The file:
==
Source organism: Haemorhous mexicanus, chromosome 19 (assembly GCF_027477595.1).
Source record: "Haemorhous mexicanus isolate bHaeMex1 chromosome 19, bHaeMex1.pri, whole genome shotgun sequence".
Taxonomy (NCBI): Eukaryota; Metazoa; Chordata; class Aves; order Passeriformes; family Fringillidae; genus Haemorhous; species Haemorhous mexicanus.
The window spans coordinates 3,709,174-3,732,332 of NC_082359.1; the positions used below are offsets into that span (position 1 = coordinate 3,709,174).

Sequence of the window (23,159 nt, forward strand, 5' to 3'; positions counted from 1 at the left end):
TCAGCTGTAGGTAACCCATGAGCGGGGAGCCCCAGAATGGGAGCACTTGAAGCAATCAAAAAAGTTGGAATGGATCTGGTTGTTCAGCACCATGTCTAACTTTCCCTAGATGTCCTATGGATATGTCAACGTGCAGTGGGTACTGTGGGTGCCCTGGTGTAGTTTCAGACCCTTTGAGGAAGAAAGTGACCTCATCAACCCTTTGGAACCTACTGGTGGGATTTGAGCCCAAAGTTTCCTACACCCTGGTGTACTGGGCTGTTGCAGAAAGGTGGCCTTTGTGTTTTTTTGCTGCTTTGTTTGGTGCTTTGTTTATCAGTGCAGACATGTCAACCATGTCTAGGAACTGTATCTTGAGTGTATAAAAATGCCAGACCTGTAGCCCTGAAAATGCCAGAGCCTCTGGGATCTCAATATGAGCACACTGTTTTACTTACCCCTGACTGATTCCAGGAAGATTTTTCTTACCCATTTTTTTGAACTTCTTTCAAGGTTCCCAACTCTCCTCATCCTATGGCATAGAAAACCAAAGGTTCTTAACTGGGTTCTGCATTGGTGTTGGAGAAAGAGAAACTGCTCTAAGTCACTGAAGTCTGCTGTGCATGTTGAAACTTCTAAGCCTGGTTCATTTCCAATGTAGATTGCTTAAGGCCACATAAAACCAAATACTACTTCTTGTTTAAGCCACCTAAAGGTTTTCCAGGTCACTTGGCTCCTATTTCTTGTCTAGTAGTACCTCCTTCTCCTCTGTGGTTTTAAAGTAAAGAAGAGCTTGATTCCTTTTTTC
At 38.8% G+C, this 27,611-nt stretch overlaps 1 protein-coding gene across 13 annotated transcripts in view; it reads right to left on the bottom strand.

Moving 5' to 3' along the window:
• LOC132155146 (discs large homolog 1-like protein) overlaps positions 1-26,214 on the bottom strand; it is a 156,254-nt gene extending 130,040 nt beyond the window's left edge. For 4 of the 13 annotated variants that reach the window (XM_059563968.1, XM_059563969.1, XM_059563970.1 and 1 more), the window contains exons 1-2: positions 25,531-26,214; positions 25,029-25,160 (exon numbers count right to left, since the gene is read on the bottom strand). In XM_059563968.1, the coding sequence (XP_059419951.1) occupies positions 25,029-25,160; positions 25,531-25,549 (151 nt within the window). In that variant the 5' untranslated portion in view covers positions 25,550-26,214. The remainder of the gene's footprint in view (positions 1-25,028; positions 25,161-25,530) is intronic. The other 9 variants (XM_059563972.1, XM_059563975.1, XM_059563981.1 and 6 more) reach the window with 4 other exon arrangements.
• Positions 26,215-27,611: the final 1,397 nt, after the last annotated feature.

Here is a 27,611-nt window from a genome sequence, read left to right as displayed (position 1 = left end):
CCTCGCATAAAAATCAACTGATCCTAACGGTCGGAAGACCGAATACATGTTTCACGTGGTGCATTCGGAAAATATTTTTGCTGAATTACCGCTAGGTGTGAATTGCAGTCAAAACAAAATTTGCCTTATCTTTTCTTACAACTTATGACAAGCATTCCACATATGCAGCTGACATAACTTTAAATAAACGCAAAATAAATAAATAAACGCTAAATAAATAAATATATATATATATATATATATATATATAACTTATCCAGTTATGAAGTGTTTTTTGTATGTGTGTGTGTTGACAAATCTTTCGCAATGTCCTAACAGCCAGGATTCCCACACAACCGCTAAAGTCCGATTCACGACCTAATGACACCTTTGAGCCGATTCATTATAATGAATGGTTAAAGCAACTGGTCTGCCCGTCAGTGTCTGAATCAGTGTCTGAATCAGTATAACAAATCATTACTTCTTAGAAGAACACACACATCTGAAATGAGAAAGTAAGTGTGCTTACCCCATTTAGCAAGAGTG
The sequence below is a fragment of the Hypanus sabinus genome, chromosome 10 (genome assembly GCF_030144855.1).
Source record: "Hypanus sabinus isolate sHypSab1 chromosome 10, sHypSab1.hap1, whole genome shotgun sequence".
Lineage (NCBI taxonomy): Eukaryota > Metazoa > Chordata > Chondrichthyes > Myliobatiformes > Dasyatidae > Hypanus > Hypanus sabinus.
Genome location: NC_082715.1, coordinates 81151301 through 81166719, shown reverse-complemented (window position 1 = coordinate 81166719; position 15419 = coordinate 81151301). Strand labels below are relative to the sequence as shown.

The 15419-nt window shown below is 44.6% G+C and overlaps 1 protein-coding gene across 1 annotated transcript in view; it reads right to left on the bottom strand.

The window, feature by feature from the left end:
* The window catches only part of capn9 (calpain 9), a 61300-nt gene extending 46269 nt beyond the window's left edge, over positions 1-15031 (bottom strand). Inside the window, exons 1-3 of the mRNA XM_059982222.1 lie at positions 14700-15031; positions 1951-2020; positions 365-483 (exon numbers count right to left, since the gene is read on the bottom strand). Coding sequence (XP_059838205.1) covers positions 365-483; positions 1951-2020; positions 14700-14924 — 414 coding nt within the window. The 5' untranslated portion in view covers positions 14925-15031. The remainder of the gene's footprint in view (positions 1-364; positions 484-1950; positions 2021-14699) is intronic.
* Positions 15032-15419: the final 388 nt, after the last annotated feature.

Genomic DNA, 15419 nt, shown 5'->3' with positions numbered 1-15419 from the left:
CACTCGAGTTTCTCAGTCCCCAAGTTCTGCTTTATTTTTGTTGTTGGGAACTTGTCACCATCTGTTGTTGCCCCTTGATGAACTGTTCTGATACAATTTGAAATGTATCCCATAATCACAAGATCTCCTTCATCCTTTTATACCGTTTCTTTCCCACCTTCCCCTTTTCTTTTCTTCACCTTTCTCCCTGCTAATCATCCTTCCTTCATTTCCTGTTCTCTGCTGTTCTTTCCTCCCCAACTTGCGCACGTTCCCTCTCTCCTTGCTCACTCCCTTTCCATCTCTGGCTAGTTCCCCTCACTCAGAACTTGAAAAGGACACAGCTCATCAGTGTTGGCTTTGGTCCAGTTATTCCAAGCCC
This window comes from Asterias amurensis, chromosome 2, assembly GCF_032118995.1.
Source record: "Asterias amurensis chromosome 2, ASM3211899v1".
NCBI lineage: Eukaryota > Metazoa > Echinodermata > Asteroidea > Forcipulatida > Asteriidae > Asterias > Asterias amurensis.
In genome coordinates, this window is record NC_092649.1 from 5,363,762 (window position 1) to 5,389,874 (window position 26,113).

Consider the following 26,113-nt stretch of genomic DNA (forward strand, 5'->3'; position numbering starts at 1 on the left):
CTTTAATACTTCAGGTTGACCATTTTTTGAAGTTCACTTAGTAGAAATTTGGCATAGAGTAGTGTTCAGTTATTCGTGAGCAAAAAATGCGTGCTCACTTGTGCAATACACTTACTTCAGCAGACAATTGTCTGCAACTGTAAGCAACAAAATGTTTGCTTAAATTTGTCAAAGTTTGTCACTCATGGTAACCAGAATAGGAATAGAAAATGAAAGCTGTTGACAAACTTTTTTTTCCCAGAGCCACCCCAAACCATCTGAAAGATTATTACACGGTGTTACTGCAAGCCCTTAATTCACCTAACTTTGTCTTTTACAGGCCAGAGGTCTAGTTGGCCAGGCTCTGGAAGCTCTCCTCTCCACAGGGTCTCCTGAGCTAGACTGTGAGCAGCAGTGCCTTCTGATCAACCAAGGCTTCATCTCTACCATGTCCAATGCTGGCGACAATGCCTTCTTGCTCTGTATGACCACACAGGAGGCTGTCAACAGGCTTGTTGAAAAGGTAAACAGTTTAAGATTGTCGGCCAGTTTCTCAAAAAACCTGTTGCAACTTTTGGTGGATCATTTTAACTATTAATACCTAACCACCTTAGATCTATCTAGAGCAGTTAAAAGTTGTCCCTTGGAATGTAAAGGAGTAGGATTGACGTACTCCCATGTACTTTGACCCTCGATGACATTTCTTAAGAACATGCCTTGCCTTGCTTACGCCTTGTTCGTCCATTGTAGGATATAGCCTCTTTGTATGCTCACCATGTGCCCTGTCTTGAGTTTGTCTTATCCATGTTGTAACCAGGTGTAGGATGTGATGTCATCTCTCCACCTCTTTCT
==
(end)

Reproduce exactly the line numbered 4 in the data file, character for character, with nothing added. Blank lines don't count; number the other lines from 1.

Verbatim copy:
The window spans coordinates 3,709,174-3,732,332 of NC_082359.1; the positions used below are offsets into that span (position 1 = coordinate 3,709,174).